The sites were set up amid a surge in border crossings, but aren’t suitable for long-term housing, advocates say.
Thousands of migrants have set up a makeshift camp on the United States side of the southern border, under a bridge that connects Texas with Mexico.
Late on Thursday, the mayor of Del Rio Texas said 10,503 migrants were under the Del Rio International Bridge which connects to Ciudad Acuna, Mexico – up from 8,200 in the morning.
Those staying in the camp have told reporters that water and food are scarce, with some wading through the Rio Grande River and back into Mexico to stock up on essentials they say they are not receiving on the US side.
Many have told reporters they have received tickets from US border officials, and are waiting to be processed.
Jeff Jeune, a 27-year-old Haitian who was reselling water bottles for a 3 peso (15 cents) profit, told Reuters news agency he and his young family were exhausted, hungry and sleeping on the ground. He fretted about his kids falling ill in the makeshift camp.
“My 10-year-old asks: ‘When are we leaving?’ He’s always asking that,” he said.
The migrants are mostly Haitians, with authorities and rights groups saying they are most likely part of a new wave of migrants heading north after being displaced to South American countries in the wake of the 2010 earthquake in Haiti.
Cubans, Venezuelans and Nicaraguans were also present among the group, which represents the most recent crisis at the border for US President Joe Biden.
Del Rio Mayor Bruno “Ralphy” Lozano described the situation as the “worse case of worst-case scenarios”, according to The Washington Post.
“I need the administration to recognise that there is a border crisis happening in real time right now and it has dire consequences on security, health and safety,” he said, adding that many of the migrants arrived in buses that appear to be part of a wider smuggling operation.
Meanwhile, US Customs and Border Patrol said in a statement the agency was increasing staffing in Del Rio to facilitate a “safe, humane and orderly process”.
Drinking water, towels and portable toilets have been provided, the statement added, while migrants wait to be transported to facilities.
The Biden administration has promised a more humane approach to migration than the hardline policies of former President Donald Trump, but has faced political backlash over a surge in crossings.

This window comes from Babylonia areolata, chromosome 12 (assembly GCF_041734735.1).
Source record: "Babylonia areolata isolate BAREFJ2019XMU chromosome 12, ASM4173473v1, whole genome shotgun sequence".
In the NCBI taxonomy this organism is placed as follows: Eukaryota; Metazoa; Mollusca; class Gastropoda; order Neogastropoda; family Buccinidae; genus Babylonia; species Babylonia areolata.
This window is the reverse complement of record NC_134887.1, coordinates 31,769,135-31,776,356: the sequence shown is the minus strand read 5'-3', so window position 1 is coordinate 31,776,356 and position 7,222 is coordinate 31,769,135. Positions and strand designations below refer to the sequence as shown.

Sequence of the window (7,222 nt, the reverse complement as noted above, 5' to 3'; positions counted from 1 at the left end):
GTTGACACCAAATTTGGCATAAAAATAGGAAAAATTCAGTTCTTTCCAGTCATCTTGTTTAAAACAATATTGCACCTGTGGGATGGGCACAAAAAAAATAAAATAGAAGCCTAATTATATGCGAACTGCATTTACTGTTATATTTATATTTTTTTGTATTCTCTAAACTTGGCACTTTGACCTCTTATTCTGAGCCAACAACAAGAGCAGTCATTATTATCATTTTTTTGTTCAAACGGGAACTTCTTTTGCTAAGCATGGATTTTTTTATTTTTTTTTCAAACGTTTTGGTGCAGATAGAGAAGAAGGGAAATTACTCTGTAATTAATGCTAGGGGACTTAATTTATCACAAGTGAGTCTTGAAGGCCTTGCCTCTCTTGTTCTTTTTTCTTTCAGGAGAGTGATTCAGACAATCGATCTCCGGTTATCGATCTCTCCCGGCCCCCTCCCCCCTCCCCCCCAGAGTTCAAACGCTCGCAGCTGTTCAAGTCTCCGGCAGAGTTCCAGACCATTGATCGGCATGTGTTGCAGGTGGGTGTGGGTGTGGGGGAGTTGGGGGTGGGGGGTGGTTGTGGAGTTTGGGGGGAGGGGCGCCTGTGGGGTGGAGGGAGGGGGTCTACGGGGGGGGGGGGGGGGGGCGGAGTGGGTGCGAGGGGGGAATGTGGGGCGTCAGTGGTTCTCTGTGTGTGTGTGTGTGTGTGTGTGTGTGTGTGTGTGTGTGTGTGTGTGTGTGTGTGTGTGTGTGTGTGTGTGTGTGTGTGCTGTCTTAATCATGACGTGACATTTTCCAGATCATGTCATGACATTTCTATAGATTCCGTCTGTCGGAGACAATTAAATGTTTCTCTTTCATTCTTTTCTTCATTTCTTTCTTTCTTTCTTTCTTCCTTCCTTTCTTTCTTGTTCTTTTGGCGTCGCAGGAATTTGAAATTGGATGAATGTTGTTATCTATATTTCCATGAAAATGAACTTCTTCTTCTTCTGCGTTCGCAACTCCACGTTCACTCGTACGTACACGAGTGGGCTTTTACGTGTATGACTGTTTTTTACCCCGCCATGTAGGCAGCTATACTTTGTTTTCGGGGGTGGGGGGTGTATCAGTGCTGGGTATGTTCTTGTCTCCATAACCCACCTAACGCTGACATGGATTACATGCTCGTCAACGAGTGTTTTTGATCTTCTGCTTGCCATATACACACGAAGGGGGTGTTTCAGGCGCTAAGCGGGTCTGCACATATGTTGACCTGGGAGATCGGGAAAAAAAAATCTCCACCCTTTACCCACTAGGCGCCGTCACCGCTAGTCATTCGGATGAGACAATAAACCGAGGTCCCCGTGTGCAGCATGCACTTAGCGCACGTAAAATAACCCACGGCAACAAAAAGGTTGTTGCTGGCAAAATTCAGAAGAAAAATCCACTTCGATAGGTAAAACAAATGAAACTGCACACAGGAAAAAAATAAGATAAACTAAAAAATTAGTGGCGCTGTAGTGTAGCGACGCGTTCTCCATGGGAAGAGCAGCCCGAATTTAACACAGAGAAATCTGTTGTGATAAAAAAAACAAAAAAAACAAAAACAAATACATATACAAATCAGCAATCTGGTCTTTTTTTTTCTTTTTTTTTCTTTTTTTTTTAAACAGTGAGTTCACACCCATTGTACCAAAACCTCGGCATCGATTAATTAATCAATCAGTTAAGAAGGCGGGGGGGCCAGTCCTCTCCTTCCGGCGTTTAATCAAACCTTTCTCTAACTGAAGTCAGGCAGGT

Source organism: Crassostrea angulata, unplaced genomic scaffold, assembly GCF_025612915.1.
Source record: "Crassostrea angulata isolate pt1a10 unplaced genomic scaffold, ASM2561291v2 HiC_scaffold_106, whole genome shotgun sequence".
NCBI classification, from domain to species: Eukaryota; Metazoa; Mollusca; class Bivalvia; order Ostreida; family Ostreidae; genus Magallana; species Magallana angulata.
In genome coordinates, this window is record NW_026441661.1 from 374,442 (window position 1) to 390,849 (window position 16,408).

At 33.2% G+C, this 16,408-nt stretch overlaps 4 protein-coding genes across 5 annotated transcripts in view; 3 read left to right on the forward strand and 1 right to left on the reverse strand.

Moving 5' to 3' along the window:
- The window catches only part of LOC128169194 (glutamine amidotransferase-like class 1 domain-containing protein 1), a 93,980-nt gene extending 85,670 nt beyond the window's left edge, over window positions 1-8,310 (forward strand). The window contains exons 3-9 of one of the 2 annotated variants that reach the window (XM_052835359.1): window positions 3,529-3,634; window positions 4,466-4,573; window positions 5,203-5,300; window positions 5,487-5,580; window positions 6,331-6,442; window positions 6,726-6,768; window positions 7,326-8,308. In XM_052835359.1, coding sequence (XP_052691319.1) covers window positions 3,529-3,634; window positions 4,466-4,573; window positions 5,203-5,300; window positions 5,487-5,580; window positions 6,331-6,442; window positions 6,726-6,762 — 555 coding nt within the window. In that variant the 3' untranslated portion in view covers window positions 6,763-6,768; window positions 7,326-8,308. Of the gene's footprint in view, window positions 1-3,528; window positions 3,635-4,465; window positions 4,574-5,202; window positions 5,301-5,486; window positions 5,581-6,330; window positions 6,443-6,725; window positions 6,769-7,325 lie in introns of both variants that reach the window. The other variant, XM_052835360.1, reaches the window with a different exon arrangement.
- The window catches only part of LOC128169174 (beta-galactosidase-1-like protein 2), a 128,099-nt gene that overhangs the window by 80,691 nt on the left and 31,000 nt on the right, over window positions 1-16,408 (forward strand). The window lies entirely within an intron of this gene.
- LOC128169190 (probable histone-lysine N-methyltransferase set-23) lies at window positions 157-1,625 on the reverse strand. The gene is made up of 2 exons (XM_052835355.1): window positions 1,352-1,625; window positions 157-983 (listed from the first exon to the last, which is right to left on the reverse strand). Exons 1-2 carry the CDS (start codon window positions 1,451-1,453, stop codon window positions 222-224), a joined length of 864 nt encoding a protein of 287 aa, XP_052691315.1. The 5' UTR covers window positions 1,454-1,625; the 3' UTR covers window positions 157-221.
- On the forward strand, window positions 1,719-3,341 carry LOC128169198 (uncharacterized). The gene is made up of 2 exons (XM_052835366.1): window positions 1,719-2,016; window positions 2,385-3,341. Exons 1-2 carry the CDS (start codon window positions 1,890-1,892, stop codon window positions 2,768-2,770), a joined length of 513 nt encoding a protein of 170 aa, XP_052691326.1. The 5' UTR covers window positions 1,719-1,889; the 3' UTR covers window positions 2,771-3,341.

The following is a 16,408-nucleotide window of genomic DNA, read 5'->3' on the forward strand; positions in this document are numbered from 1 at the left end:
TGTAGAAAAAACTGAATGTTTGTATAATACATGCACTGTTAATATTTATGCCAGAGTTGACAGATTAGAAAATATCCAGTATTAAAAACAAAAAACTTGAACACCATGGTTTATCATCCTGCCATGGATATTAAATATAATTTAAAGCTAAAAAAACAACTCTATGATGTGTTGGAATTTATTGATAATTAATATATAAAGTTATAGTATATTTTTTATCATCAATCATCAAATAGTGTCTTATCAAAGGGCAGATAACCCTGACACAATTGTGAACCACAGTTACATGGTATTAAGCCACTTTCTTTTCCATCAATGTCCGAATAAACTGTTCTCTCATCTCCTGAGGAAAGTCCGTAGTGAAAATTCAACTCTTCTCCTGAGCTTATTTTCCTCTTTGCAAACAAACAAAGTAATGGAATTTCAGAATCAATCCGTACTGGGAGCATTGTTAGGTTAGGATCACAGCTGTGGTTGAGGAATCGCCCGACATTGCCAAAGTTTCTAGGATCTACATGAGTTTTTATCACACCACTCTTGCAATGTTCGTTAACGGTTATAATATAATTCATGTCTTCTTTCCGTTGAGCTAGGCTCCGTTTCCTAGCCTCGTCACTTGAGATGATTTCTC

The administration has continued to use a public health order, citing the coronavirus, to turn people away at the border, although on Thursday a federal judge blocked the use of the rule to turn away those crossing the border. The ruling is set to come into effect in two weeks.
Prior to that, the percentage of migrants sent back to Mexico under the rule has gradually declined in recent months.
The US Supreme Court also recently ruled the Biden administration must restart the so-called “Remain in Mexico” policy created under Trump.
Biden officials had sought to end the programme, which requires those seeking asylum in the US to wait in Mexico, often in squalid, crime-ridden camps, for their cases to be processed.
‘When are we leaving?’
Ernesto, a 31-year-old Haitian migrant, slipped back into Mexico on Thursday to buy water and food – for the fourth time, he said, since arriving in the US on Monday morning.
Ernesto, who declined to give his surname to protect his identity, told Reuters he and his three-year-old daughter had not been fed at the camp, where migrants are jostling for shade.
Sometimes, he said, he runs to avoid Mexican migration officials but is usually not bothered by them.
“But now money is running out,” he added.
Carlos, a 27-year-old Venezuelan who said he left his home after graduating from university in July, said he thought the camp had doubled in size since he arrived on Tuesday.
Carlos, who declined to give his full name, told Reuters he had only $10 left, and that there were 400 families ahead of him in the queue for processing.
Both migrants and Mexican officials said many more people are expected in the coming days.